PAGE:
I had a lovely weekend.
It was one of those rare weekends when you close the computer, set the smartphone aside and have wonderful quality time with the people you love.
I won’t bore you with the details, but it was capped off by a great day of diner brunch and walking through the neighbourhood with my girlfriend, and after 3 coffee stops and the discovery of a new secret perogie den we walked into our first open house.
I’m sure you’ve done it.
It was in our neighbourhood, and we were curious.
We’re not actively looking for a home, but we’ve definitely played around in the insanity of the Toronto mortgage market (if you want to read that whole sage check out THE MORTGAGE FILES, it’s in 7 parts, and it’s ridiculous).
So we walked into the house, and it was exactly what you’d expect.
Newly renovated. Shiny new kitchen. Everything white. Nicely staged.
It looked exactly like all the houses on the reno shows.
And I didn’t want it at all. It was interesting to see, and it even had a legal basement apartment (which is rare in Toronto… not the basement apartment part, but the ‘legal’ part).
But we left, and I was fully righteous in my “I don’t have the urge at all to buy something like that” feelings. Which led to even more self-righteous “prices are crazy, who can afford these things” conversations.
Oh. The house that we saw was listed at $980,000.
It was “way too expensive” I said. It just “wasn’t worth it” I said.
And so we kept walking. And I kept railing on about real estate, and its role in a balanced investing portfolio… all the things that I picked up from reading PF blogs, and through my coursework.
All the right answers.
And then we saw it.
Another open house.
This one was huge. A detached brick house in a great neighbourhood.
“How much do you think that one’s worth?” I asked my girlfriend.
“1.5” she guessed.
I guessed 1.2 (prices are in millions).
The answer was 1.7 million, and by the time we left that house I wanted it so much.
Love is blind (and also completely unaware of the consequences of a 25 year amortization)
It’s just one of those houses. Full of real character. Creaky in the right places. It was 3 stories, with so many bedrooms, and nooks, and interesting spaces. You don’t see a lot of houses like that. Amazing little details. It could be separated into two units, basement/main floor and the upper two floors, really easily. We would, of course, live on the upper two levels (because this was clearly happening). Sure there was no kitchen there right now, but the connections existed, and we would just live with a hot plate and a bar fridge until we could put the work in.
You know those moments when you can see exactly what your life would look like?… a flash into your future. That’s what I had, sitting in those empty rooms… imagining family, great food, a full life…
And as we walked away this is how the conversation went.
“Man… that’s the kind of house I could really see us living in.”
“I know. Too bad we don’t have 1.7 million dollars.”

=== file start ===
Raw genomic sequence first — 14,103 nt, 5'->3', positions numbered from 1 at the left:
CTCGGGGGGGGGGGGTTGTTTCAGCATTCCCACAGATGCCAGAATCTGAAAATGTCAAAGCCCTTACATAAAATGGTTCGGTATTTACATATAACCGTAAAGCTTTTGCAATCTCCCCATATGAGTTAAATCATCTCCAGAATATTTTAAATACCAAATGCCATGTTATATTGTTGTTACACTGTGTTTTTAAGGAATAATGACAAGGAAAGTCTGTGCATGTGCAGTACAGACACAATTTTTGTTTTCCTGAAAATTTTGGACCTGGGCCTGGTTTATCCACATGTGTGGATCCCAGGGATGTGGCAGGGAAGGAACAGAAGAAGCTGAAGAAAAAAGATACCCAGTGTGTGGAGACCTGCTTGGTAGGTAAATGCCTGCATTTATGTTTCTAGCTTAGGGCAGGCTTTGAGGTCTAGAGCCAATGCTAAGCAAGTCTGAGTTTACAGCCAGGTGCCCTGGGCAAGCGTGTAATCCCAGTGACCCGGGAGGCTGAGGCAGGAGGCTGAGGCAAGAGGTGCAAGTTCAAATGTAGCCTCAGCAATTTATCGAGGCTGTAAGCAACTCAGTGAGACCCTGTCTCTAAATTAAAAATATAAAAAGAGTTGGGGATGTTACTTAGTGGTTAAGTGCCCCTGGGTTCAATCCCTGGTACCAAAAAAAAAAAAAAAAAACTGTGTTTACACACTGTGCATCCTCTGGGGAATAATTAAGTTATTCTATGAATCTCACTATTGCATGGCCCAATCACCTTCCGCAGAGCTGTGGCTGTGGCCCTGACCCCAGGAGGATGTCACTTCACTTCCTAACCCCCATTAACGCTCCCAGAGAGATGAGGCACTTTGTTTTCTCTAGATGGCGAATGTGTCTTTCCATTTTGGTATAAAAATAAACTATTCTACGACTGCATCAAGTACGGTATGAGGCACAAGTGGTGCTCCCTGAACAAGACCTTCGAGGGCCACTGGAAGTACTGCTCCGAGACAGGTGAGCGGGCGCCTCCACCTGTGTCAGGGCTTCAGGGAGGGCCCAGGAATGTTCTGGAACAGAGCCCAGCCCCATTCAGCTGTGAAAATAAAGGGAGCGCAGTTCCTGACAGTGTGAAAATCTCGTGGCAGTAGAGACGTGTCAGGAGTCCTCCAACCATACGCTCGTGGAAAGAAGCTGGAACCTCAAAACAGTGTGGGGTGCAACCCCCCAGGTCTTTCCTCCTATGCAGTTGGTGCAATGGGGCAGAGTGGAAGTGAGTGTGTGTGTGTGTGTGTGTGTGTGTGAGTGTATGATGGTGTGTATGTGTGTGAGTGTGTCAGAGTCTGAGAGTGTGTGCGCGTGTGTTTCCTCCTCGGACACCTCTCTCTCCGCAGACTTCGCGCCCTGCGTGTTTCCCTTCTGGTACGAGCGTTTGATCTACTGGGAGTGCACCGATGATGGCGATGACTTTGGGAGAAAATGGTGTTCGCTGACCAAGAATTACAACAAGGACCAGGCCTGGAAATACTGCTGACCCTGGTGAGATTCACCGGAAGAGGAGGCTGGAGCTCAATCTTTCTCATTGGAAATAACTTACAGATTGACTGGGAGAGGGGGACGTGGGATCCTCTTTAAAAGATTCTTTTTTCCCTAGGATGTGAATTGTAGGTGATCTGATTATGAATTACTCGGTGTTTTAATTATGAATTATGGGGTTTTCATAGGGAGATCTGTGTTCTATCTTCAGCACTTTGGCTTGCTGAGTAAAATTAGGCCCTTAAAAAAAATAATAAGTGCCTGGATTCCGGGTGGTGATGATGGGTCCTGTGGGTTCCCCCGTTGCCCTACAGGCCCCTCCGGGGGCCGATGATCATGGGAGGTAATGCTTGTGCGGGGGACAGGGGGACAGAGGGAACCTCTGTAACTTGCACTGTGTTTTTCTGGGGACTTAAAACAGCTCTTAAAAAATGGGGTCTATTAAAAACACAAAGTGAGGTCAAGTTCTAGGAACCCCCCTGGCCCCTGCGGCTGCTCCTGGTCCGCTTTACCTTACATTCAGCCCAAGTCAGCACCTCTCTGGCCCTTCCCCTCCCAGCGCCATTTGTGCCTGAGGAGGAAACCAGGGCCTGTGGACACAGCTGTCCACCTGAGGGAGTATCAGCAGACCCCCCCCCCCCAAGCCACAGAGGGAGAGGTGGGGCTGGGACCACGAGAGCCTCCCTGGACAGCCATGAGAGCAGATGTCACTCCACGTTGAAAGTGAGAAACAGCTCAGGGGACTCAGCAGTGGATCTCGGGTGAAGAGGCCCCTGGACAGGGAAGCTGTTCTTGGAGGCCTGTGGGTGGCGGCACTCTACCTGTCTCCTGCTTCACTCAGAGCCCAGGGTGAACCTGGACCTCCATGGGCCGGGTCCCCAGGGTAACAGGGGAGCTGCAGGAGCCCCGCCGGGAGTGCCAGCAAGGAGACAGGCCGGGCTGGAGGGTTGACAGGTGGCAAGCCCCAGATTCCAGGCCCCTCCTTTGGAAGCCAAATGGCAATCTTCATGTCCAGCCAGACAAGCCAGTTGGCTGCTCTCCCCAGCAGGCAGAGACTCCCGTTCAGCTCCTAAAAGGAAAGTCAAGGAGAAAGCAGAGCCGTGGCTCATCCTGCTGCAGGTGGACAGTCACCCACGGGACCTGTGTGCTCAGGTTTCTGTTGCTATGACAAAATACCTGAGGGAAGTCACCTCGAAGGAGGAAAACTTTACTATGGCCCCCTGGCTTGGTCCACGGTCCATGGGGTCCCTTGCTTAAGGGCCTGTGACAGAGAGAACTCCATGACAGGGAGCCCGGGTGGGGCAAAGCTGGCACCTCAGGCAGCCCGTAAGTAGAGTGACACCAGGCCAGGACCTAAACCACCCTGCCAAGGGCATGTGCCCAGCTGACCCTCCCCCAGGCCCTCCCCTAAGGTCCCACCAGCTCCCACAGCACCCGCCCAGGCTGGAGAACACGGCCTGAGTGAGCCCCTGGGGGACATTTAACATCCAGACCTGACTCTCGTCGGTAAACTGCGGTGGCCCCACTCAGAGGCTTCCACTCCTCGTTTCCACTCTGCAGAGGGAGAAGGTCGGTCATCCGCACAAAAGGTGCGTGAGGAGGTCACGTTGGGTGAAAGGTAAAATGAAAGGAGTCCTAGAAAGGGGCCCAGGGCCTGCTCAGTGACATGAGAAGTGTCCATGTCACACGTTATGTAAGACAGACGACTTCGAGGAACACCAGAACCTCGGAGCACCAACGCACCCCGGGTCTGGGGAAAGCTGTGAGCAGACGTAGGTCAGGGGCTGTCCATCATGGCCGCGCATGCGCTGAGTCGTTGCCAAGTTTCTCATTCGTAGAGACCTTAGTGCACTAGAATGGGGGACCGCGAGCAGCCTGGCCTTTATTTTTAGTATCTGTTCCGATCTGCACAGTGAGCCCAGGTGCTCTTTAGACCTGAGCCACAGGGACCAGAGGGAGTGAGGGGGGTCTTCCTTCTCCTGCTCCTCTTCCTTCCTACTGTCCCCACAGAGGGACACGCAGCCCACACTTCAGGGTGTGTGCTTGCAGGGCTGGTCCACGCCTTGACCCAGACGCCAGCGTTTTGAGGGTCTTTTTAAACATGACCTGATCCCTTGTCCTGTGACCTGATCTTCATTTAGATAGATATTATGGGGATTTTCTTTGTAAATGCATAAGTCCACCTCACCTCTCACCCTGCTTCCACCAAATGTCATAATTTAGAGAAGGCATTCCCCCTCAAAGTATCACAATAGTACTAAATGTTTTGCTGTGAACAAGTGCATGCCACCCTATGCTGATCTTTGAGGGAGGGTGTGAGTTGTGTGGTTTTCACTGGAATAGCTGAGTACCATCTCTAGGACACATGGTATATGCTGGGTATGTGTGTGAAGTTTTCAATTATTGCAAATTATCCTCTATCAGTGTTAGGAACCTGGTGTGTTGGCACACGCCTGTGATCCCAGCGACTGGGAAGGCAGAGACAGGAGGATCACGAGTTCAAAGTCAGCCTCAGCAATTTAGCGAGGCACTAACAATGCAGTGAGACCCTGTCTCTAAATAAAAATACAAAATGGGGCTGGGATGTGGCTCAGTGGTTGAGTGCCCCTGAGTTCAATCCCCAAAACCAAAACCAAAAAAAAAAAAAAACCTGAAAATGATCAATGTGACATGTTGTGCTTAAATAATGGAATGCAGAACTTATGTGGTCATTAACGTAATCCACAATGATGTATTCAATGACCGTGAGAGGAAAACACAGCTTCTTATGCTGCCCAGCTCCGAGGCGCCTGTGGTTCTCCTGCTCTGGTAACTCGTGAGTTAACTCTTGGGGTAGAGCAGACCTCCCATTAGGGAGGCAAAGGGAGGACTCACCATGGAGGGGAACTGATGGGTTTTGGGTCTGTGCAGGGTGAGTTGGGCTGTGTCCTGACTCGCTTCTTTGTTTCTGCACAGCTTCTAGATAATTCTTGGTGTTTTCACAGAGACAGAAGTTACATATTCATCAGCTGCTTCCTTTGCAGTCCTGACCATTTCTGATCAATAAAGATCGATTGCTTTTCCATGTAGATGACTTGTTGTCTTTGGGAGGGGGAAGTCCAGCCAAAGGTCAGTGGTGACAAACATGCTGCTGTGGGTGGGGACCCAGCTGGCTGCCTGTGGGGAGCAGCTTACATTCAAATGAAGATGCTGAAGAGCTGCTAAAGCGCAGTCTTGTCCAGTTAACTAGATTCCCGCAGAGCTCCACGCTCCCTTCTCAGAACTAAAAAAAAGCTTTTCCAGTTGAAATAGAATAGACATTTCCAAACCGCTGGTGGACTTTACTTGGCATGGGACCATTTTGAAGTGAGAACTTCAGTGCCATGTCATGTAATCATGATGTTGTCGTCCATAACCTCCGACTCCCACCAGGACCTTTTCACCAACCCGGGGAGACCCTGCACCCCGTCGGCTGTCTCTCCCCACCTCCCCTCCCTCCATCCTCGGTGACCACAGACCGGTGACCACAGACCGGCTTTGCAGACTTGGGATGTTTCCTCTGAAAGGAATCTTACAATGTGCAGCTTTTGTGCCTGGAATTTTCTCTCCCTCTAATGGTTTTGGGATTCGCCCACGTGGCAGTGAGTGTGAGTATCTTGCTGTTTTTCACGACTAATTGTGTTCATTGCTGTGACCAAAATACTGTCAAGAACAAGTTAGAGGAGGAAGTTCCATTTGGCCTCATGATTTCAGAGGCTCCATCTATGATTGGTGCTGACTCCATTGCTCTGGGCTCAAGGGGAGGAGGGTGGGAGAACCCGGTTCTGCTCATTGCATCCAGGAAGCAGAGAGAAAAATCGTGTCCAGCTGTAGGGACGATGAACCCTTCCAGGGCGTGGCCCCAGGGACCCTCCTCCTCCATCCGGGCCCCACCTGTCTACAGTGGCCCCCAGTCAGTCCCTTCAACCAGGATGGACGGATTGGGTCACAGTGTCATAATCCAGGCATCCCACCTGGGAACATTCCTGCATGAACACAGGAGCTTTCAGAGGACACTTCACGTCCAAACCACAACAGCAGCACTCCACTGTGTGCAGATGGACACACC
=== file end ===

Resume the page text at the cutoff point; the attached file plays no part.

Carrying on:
“Right? For another lifetime…”
Was it really that unaffordable?
Honestly, when numbers get big it’s hard to tell the difference between 980,000 and 1.7 million (I know it’s actually $720,000… but the mental difference… just be cool, ok?!).
Houses in Toronto cost so much money that you become immune to the crazy prices after a while.. and so in this case we started thinking… would it really be so impossible?
“You don’t find a property that you fall in love with very often, not like this, this is special…”
It was clear (in this rational delusion) that it would be hard. But we weren’t afraid of hard work. What if we could make it work? We could scrounge together some kind of downpayment, as long as we could afford the mortgage…. AND of course we would rent out the main floor which would bring in a bunch of income.
Was it crazy?
Why it was completely crazy
Look. Deep down we knew it was crazy.
But it’s amazing how, at the same time, I think we both had built up a tiny glimmer of hope. A hope that you grow in the secret place in your heart when you find something you really really want. It has nothing to do with the financial. It has nothing to do with reality.
It’s like that feeling you get as a kid when your parents say you can’t have a dog because it’s too much work… but you know that you would do any amount of work if you could have a dog. You’d feed it. You’d walk it every day. They wouldn’t even need to worry about it… you would do EVERYTHING.
The little kid that lives in my heart felt that way about this house.
Until a mortgage calculator broke my dreams.
*All images come from the crazy awesome mortgage calculators at RateHub. Whether you’re buying, or just want to play with some numbers you should check them out… they’ll give you a great idea of the real cost for a home.*
First fun piece of news… no 5% downpayment on this puppy. Nope. But I could pay 20%. Which you know… is only 339,800. Easily affordable for two average people….
Then after choosing the lowest possible rate (that I probably wouldn’t qualify for) I ended up with the wonderful monthly mortgage payment amount of $6,028.
After rental income, even if we gouged the crap out of our tenants, we’d be responsible for over 3000 dollars a month. Possible… maybe…
Just need to find 300,000 dollar for a downpayment…and then BAM. Land transfer tax.
I guess I need 400,000.
It was at this point that I concocted an elaborate scheme to secretly pose as our current landlord, sell the house that we’re renting now, and use the money to live the dream that I now held above any other dream.
If we could just get that downpayment… then we could maybe afford this thing.
And then RateHub smashed my dreams again… I mean… educated my dreams out of me….
Property tax. Utilities. And that’s all before some kind of emergency fund… because in a big house like this… stuff is going to go wrong.
Plus, we’re not even talking about all the money that we’d need just to make it rentable, and livable for us.
But even though the dream was dead at this point, I’ll leave this out there as well – the mortgage fee that I was dreaming about maybe possible affording (#notevenmaybe)… was the one at the crazy low interest rate that exists right now… but also might not last.
So the good folks at RateHub gave me this tasty treat… a show of what the payment would be if rate went up.
12,352, eh? A month you say?